“Little hope” of saving the beluga lost in the Seine

“Little hope” of saving the beluga lost in the Seine

BET À DAY

Hope was dwindling on Sunday to save the sick beluga lost in the Seine, a river in northern France where the presence of this marine mammal used to cold waters is exceptional, but the rescuers ruled out for the time being to euthanize it. 

Asked about the chances of saving the animal, Lamya Essemlali, a manager of Sea Shepherd, the ocean defense NGO present on places, said experts and authorities were faced with “a challenge”, where there is “little hope”. 

Since Friday evening, the beluga whale, a four-meter-long cetacean spotted in the Seine on Tuesday, has been in a lock about 125 by 25 meters, 70 kilometers northwest of Paris.

Several attempts to feed him have been unsuccessful: herring, trout and even squid… On Saturday, the veterinarians, “given the beluga's physiological state”, had administered “vitamins and products likely to whet your appetite,” said the prefecture of the Eure department on Sunday.

“A calm behavior”

If the beluga adopts “a calm behavior” in the basin of the lock of the Garenne, where he entered by himself, “he is very thin and has skin changes due to his presence in fresh water”, notes the prefecture.

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According to Sea Shepherd, this lack of nutrition is nothing new. “His lack of appetite is surely a symptom of something else, an origin that we do not know, a disease. He is undernourished and it is several weeks, even several months. At sea, he no longer ate,” explained Ms. Essemlali.

Also, on Sunday, there was hardly any time for optimism about the animal's chances of survival and the fear that he suffers the same fate as an orca found in the same river last May. The operations to try to save the cetacean had failed and the animal had finally died of starvation.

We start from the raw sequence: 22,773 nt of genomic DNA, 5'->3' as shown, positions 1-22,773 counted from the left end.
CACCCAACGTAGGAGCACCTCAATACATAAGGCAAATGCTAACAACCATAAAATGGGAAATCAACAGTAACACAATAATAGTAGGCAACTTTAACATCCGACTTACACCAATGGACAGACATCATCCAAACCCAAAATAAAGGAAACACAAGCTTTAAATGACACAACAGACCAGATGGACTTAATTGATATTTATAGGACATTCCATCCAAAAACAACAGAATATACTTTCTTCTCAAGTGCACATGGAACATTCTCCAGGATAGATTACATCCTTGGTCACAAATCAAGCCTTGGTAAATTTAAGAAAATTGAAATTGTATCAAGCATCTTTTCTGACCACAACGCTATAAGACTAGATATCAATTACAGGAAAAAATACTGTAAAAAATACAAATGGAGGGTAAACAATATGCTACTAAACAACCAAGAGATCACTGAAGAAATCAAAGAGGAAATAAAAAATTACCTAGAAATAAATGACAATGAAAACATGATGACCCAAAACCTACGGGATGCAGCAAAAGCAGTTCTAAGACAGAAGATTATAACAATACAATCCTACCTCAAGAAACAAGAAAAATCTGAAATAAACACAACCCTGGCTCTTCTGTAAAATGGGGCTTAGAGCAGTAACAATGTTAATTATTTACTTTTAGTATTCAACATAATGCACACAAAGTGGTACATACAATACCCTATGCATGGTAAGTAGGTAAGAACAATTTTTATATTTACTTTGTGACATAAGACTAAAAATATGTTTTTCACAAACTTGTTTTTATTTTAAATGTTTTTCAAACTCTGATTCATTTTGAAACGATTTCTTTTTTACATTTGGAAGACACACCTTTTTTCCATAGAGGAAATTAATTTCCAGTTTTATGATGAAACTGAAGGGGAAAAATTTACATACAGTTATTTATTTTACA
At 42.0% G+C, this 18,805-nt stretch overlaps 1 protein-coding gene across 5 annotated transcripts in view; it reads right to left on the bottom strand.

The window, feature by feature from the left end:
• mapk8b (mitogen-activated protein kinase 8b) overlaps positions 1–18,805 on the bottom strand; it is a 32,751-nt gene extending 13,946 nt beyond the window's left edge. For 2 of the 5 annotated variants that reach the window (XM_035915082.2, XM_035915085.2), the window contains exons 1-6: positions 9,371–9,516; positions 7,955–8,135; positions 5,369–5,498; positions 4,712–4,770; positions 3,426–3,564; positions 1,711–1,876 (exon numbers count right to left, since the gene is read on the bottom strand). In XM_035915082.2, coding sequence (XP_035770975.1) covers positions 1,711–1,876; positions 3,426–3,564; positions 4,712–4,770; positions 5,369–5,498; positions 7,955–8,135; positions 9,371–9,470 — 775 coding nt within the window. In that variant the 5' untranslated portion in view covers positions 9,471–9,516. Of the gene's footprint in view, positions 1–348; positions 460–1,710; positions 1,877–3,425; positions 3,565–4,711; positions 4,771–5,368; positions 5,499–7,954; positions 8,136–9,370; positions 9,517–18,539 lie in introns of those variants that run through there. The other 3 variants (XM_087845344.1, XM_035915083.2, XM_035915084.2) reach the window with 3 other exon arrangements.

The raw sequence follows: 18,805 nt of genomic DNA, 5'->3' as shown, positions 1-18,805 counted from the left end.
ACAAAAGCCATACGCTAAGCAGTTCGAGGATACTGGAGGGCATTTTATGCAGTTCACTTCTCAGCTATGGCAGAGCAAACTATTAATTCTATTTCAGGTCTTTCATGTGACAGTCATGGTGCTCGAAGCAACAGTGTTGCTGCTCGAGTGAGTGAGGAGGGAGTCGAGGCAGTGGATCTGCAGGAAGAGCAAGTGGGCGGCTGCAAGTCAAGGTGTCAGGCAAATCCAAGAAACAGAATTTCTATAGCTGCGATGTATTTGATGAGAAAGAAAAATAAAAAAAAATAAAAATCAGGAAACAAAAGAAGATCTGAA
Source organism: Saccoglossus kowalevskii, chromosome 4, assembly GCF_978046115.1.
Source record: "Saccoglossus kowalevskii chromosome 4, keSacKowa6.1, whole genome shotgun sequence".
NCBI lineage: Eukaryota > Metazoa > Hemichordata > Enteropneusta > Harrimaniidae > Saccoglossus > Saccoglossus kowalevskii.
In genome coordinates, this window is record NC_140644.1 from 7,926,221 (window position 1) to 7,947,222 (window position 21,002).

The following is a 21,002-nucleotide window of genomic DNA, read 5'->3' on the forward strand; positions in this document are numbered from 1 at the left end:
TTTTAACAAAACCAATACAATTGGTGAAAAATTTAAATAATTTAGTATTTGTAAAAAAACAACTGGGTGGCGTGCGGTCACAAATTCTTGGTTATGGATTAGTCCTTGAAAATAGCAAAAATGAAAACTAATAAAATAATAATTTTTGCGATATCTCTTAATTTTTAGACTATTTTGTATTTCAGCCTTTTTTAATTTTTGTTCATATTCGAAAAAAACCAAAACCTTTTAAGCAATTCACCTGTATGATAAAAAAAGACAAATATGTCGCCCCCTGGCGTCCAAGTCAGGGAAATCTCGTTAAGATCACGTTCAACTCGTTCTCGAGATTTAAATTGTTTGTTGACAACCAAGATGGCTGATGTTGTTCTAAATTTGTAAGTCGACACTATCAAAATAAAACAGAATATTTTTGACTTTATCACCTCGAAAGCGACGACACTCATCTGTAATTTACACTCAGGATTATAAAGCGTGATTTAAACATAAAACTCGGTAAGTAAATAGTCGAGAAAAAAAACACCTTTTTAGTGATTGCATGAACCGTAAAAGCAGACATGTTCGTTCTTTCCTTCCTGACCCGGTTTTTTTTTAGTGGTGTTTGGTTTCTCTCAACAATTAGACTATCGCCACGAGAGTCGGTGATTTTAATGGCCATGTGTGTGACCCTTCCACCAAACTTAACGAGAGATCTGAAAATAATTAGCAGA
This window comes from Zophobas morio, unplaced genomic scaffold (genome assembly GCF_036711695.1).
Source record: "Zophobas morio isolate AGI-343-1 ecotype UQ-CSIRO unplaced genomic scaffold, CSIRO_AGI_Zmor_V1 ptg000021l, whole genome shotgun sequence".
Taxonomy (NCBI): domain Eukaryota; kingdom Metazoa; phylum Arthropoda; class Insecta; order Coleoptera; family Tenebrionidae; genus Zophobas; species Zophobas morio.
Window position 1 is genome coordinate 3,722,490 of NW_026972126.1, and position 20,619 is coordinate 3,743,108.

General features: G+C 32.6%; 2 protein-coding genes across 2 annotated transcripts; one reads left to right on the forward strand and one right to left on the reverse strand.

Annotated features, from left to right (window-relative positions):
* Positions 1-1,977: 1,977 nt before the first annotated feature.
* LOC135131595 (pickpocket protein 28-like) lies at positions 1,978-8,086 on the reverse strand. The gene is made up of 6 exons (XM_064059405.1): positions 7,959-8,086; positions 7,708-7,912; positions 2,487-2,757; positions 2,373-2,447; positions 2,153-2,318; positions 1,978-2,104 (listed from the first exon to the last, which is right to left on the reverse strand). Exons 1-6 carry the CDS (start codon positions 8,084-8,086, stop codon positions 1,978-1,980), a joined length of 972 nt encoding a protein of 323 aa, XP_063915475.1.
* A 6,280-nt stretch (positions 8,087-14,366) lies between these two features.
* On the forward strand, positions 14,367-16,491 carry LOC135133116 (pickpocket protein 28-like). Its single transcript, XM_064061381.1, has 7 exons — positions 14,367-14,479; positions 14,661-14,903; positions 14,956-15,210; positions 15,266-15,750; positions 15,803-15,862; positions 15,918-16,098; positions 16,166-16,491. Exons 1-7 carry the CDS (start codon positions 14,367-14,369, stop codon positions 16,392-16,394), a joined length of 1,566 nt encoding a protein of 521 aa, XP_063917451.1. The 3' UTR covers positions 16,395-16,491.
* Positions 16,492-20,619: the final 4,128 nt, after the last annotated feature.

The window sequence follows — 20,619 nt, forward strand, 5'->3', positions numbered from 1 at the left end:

However, the option of euthanizing the beluga was “discarded for the moment”, indicated Ms. Essemlali, because “at this stage it would be premature because it still has vigor, a curious behavior: it turns the head, it reacts to stimuli, it is not amorphous and moribund”.

Towards an exit from the lock

Among the conceivable hypotheses are an extraction or an opening of the lock. 

“We are all dubious about its ability to reach the sea by its own means. Even if we released it with a boat, it would be extremely dangerous, if not impossible,” she said. 

Another hypothesis would therefore be to extract it from the water and “the 'to take him out to sea to feed him and provide him with extra vitamins, do a biopsy to get information about his origin and information about his health and what makes him sick,' she said. 

In any case, it does not seem possible to leave it in the lock, where the water is stagnant and warm. 

“He must be out within the next 24 to 48 hours, these are not optimal conditions for him,” explained the Sea Shepherd manager after a meeting with the prefecture, the French Office for biodiversity, the marine mammal specialist Pelagis Observatory, and a Canadian cetacean expert.

According to Pelagis, the beluga “has an arctic and subarctic distribution. Although the best known population is in the St. Lawrence estuary (Quebec), the closest to our shores is in Svalbard, an archipelago located in northern Norway, 3000 kilometers from the Seine.&nbsp ;

According to the same organization, this is the second beluga known in France after a fisherman from the Loire estuary, the great river in central France, had come up one in its nets in 1948.

In 1966, another individual had traveled up the Rhine, in the east, to Germany and in 2018, a beluga was observed in the Thames estuary in England.